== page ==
Hotels to feel squeeze from plans for extra 1,000 rooms in capital

Brian Wallace, Chairman of Travelodge: 'Scotland is key territory for us' despite the company nearly collapsing last year due to the weight of its debts
Brian Wallace, Chairman of Travelodge: 'Scotland is key territory for us' despite the company nearly collapsing last year due to the weight of its debts
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EDINBURGH is in the grip of a boom in new hotels despite a fall in visitor numbers last year due to the London 
Olympic Games.

Competition driven by hoteliers’ plans to add more than 1,000 rooms – particularly in the budget end of the market – has sparked fears that existing hotel owners will face a potentially fatal squeeze on profits.

French hotel company Accor, which owns the Ibis, Mercure and Novotel brands, is currently developing three 
hotels in Edinburgh with 420 rooms.

The company is opening a 237-room Ibis on the SoCo site, in the Old Town’s Cowgate, which has lain derelict since a devastating fire in 2002, while it will launch business-­oriented Ibis Styles hotels at the former Scottish Life building in St Andrew Square and at Edinburgh Park.

German “budget design” hotel group Motel One opened its 208-room hotel in Market Street behind Waverley Station just before Hogmanay. Its second hotel in Edinburgh is being built in Princes Street. Malaysian budget brand Tune Hotels has opened a 175-bedroom hotel next to Haymarket Station.

At the other end of the market, De Vere is pressing ahead with a 120-bed “urban resort” at Crewe Toll despite being heavily indebted to Lloyds banking Group.

Colin Paton, chairman of the Edinburgh Hotels Association and owner of the Portland Hotels group, believes the increased competition will drive struggling hotels into a downward spiral.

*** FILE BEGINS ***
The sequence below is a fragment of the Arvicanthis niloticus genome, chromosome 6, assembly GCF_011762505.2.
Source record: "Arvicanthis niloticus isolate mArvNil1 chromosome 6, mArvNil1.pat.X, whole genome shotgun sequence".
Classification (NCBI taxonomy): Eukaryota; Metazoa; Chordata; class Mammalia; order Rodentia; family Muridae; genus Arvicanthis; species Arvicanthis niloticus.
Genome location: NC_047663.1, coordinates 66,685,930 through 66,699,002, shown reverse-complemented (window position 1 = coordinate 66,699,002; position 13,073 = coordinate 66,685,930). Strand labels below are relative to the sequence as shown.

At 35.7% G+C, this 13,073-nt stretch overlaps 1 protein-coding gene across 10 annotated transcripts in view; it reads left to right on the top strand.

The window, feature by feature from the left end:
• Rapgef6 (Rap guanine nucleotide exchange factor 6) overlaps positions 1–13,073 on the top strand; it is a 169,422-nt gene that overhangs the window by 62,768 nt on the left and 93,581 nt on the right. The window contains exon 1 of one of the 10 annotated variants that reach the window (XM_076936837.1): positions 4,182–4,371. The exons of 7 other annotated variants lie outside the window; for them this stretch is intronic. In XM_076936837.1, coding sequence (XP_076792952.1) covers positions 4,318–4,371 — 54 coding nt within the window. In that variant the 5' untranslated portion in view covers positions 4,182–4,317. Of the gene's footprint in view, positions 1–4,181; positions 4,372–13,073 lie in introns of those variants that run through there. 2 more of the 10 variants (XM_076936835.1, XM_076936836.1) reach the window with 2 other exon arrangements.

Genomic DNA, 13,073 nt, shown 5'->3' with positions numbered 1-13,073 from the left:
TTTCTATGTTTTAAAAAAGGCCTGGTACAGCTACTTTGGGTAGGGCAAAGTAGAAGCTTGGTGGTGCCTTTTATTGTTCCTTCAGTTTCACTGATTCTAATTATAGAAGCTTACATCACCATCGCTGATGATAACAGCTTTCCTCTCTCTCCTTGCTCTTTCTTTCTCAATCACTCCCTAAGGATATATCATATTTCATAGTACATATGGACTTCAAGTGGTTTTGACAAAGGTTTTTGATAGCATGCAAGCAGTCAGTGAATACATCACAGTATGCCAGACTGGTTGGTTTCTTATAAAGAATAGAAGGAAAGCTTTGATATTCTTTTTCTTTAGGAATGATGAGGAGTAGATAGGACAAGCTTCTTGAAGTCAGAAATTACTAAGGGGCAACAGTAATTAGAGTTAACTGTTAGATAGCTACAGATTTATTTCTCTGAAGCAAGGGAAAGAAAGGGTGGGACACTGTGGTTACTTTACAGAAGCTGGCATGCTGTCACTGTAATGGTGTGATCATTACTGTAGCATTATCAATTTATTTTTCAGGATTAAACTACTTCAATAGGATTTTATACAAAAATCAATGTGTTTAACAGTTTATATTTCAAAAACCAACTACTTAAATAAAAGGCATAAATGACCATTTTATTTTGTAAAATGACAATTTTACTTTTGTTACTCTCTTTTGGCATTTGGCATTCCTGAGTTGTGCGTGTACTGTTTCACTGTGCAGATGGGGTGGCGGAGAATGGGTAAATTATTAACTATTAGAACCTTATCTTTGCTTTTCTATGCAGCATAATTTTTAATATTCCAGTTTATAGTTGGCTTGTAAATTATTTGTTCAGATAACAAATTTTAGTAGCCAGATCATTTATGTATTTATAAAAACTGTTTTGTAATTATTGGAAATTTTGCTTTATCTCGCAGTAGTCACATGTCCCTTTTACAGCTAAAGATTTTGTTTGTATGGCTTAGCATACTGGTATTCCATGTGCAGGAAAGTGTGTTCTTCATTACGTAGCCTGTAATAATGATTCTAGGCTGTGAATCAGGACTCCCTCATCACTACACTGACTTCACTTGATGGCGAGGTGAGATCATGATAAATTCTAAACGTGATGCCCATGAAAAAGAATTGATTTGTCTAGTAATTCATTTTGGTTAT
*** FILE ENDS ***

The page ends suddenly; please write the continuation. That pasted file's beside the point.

He said hotel groups laden with debt and mid-market ­hotels with poor distribution – the method by which hotels sell and market rooms to ­potential guests – will feel the pressure of new hotels in the market.

He said: “The upshot for Edinburgh, I would say, is the normal Darwinian thing: the strong will survive and the weak will go.

“Companies in the mid market that don’t have good distribution do not have the cash to re-invest, so their product deteriorates. Anybody that is able to run their hotel well, it won’t put pressure on them. Those that aren’t in good shape will have to keep dropping their prices – they won’t be able to get the business.”

Alastair Rae, a partner with accountancy firm PKF, backed Paton’s view. He said hotel operators were attracted to Edinburgh, which has been the best-performing city for hotel occupancy in the UK outside central London for the last five years, despite occupancy and yields being down. Costs for hotel operators have also been increasing, which will put a squeeze on all but the best-run hotels.

He said: “For an existing hotel operator, a whole bunch of new entrants will be challenging. Most of the new entrants are budget operators. There is a squeeze somewhere in the middle. For every new hotel that comes in, it will increase the stress on the others. Eventually one will fall off the other end.”

But new entrants are set to make the market even tighter. Brian Wallace, the new chairman of budget hotel chain Travelodge, hailed the company’s ability to grow in Scotland, which is a “key territory” after the chain avoided collapse last year.

In September, the group completed a controversial company voluntary arrangement (CVA), which saw the group negotiate reduced rents with landlords and which will involve the sale of one in ten of its 500 hotels.

Wallace, who is on the board of transport giant First Group, said the hotel chain’s private equity owners “loaded it up with too much debt”, but now it was “stronger than it ever has been” due to the strength of its budget brand. As a result of the CVA, the group was able to wipe £709m from its debt, while its owners have pledged to spend £75m on refurbishment and improvements to the company’s website.

Wallace, formerly a deputy chief executive of hotels group Hilton, said: “The place to be in the hotel world is either at the Hilton end or the really good value end. The bit that tends to get squeezed is the middle: three-star, old, tired and under-invested.

“Our development people are constantly looking at new opportunities. It is very much on the radar – Scotland is key territory for us.”